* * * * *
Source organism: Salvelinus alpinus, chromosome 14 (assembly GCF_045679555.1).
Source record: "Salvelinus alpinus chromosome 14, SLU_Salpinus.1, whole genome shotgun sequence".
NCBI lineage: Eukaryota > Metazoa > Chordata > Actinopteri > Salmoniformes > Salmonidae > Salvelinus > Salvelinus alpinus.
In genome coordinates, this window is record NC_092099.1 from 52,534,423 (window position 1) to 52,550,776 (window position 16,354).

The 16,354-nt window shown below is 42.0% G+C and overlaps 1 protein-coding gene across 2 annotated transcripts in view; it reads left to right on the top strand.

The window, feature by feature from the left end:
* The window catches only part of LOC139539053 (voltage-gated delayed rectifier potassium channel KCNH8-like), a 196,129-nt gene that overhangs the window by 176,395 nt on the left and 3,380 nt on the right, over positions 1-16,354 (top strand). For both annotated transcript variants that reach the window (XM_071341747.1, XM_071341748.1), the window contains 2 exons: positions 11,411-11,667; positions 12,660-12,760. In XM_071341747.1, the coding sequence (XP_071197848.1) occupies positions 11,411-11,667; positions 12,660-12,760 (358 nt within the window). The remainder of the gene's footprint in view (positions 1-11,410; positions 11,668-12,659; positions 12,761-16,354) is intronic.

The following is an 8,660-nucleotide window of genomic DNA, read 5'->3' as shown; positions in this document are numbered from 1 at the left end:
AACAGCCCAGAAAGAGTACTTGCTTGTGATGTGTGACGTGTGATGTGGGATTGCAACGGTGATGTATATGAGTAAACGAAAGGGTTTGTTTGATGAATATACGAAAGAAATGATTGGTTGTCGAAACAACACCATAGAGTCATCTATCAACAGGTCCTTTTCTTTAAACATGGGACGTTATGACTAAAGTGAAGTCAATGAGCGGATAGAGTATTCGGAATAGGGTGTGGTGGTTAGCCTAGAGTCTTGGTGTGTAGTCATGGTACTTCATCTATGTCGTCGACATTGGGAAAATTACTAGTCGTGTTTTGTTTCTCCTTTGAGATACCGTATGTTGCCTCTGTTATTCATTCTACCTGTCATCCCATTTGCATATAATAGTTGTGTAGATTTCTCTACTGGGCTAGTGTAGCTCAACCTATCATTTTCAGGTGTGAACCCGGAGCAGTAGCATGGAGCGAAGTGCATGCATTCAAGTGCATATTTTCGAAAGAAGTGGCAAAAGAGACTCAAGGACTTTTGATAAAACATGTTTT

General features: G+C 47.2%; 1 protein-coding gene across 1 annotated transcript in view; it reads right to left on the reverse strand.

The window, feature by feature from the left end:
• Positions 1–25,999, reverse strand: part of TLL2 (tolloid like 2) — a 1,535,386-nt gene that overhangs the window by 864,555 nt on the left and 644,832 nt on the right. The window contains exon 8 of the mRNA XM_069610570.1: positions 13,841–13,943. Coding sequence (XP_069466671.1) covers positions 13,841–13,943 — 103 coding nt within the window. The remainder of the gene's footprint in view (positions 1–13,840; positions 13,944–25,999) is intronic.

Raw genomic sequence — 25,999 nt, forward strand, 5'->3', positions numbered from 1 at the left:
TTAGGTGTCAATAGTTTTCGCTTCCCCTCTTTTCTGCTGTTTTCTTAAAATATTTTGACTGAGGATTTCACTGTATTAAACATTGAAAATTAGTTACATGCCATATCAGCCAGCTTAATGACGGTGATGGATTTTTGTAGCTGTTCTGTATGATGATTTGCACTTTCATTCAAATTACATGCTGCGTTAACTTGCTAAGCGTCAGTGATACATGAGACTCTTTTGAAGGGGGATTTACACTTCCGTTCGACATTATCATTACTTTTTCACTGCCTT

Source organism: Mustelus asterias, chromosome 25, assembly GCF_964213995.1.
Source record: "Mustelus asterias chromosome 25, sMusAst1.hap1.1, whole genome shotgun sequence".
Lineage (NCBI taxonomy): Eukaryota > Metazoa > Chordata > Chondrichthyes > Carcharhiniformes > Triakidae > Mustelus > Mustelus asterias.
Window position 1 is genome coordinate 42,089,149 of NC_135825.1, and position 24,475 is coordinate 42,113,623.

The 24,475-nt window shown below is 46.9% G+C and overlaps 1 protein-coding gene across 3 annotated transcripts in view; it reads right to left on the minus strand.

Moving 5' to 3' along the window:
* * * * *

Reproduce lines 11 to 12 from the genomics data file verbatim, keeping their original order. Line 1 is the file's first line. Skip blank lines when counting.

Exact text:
The window, feature by feature from the left end:
• Positions 1–25,999, reverse strand: part of TLL2 (tolloid like 2) — a 1,535,386-nt gene that overhangs the window by 864,555 nt on the left and 644,832 nt on the right. The window contains exon 8 of the mRNA XM_069610570.1: positions 13,841–13,943. Coding sequence (XP_069466671.1) covers positions 13,841–13,943 — 103 coding nt within the window. The remainder of the gene's footprint in view (positions 1–13,840; positions 13,944–25,999) is intronic.